Will Cutting Down on Chocolates Make for Healthy Investing?
Arturo is a member of The Motley Fool Blog Network -- entries represent the personal opinion of the blogger and are not formally edited.
First, here’s a disclaimer of sorts. This piece cites tempting chocolate confectioneries, which can lead to weight issues that agricultural commodity processor Archer Daniels Midland (NYSE: ADM) is addressing nowadays.
On June 21, ADM said it is negotiating to sell its estimated $2 billion cocoa business, though it didn’t identify with whom it is talking with. What is certain, however, is that major confectionery producers are waiting to learn how such negotiations will pan out. ADM has an extensive cocoa operation, which includes 26 cocoa-processing plants worldwide. Notably, the ADM announcement comes on the heels of the $1 billion acquisition of the cocoa operations of the Singaporean group Petra Foods by the Swiss company Barry Callebaut, already the biggest manufacturer of industrial chocolate.
Cocoa woes to watch
Disruption to the cocoa supply chain and higher costs remain a concern for confectionery firms. True, the cocoa price has moderated to $1.07 per pound average in 2012 from a record high of $1.55 per pound in 2011. However, the $33 billion U.S. candy maker Mars, iconic for its M&M and Snickers, believes the world’s sustainable cocoa supply could start to run out as early next year.
As a proactive move, this privately held company as well as Hershey (NYSE: HSY) and Mondelez International (NASDAQ: MDLZ), have launched separate campaigns to help boost cocoa farm output. These initiatives are focused in the biggest growing countries in West Africa where cocoa plantations are less organized.
Any instability there can cause supply disruption and skyrocketing prices. This can lead to the possibility of a squeeze on profitability for confectioneries, which are averse to raising retail prices that could jeopardize their market share.
For now, though, sales appear rosy for the chocolate makers as they gird for their busiest sales season, Halloween. Driven by volume growth, Hershey’s 2013 first quarter net sales amounted to $1.8 billion, up 5.5%. Net income hit $241.9 million or $1.06 per diluted share, up from $198.7 million or $0.87 per diluted share a year earlier. In the 2013 first quarter, Mondelez had net revenue of $8.7 billion and its organic net revenue rose 3.8%. Its diluted EPS amounted to $0.32, and its operating EPS at $0.34 was 22.6% higher.
Market welcomes ADM shift
With such large stakes in the cocoa industry, it may come as a puzzle as to why ADM is eyeing a way out of the cocoa business. Recent company results can partly explain why. Depressed cocoa margins and the adverse impact of the U.S. drought last summer resulted in lower earnings for the company’s 2013 first quarter. Net earnings for the period amounted to $269 million, or $0.41 per share, compared with $399 million, or $0.60 per share a year earlier.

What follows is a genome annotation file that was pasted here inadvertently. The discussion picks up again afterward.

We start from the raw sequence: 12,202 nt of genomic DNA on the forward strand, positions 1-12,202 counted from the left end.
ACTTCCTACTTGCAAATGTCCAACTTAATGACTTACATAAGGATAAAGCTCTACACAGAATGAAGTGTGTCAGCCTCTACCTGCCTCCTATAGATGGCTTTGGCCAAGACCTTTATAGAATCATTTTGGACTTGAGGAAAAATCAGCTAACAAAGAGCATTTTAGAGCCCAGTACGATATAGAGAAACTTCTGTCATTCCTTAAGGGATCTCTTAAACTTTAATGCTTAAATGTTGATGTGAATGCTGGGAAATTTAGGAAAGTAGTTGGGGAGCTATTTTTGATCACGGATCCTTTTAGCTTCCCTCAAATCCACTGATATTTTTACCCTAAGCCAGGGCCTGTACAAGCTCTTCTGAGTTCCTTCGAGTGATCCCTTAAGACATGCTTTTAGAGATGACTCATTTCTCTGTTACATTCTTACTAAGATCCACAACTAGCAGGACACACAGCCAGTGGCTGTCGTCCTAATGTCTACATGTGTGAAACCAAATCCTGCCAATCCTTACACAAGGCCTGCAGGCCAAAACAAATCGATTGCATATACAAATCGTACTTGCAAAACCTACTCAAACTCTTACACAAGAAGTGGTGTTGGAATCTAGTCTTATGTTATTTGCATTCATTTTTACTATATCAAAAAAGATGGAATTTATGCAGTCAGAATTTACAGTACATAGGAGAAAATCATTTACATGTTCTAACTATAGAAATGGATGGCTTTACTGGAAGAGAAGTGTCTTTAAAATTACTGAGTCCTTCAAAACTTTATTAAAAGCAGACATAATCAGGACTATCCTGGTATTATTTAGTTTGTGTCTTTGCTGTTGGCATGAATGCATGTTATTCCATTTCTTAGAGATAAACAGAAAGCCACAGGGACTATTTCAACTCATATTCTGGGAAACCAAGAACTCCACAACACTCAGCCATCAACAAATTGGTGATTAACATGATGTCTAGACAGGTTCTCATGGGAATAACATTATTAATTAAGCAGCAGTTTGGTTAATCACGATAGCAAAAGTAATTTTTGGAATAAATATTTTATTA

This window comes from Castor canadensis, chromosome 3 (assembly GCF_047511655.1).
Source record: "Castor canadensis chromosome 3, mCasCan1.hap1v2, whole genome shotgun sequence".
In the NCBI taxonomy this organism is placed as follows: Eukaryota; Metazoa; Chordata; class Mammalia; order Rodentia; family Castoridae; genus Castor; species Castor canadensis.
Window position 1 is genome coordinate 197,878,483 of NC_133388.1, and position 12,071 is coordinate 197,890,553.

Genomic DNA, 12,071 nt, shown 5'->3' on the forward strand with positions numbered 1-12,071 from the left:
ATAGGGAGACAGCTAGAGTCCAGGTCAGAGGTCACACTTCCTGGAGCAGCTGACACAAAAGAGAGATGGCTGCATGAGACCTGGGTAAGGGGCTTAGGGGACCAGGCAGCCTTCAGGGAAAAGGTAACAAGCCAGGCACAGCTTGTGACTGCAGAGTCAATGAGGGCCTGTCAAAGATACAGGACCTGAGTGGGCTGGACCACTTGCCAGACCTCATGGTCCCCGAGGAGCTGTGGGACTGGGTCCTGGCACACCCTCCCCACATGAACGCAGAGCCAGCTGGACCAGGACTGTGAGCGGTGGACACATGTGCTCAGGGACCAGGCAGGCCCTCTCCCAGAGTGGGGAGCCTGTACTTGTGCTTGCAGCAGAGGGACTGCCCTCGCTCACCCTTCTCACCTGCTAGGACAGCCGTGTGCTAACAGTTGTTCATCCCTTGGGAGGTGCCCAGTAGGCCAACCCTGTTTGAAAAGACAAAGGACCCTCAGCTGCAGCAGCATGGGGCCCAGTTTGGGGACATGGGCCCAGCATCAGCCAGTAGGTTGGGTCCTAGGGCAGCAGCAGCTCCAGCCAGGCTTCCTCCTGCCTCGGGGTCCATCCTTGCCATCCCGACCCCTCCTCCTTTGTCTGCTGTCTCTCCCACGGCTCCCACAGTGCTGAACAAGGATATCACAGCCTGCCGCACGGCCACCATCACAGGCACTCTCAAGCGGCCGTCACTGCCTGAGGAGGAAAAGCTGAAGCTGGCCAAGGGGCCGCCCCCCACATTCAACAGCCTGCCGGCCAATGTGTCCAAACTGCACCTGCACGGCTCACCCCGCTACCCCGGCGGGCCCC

Notably, too, the cocoa business contributes only a relatively small portion to ADM’s earnings. For 2012, the segment had $57 million operating profit, down from $183 million in 2011. It contributed just 7% to the operating income of the company.
This drag on income and underlying cocoa industry issues provided positive undertones for the June 21 announcement of the ADM cocoa segment’s sale. Following the report of planned divestment, the company’s share price rose by 1.5% or $0.48 to $33.09 with close to 6.3 million shares changing hands, one of its busiest trading days so far this year.
Healthier dose from Aussie grain
This planned sale appears in synch with the looming ADM takeover of GrainCorp, a leading Australian grain handler and oilseed processor. ADM is offering GrainCorp, cash payment of A$12.20 per share plus permitted dividends of A$1.00 per share. GrainCorp’s board has recommended that shareholders accept this bid
ADM appears on the right path in its plan to divest its flagging cocoa business and to pursue the GrainCorp takeover. This Australian firm offers excellent strategic fit to ADM’s global footprint encompassing 140 countries. The top grain handler in Eastern Australia, GrainCorp has more than 280 origination locations and nine port terminals, including seven for bulk grains. Besides being a leading grain exporter from Australia, it is the second largest oil-seed crusher in the country and the largest refiner/packager of edible fats and oils in Australia and New Zealand.
Summing it up, shedding the weight of its cocoa segment and focusing on consumer-staple grains should be positive signs for ADM and investors. With a current yield of 2.3% and an annualized dividend of $0.76, the company is also nearing its 10-year streak of dividend payouts. By this metric, it is the farm products industry leader. Coupled with ADM’s trailing-12 month P/E ratio of around 18, ADM should make an appreciable pick for value investors whose stock portfolio are yet blank on agribusiness equities.
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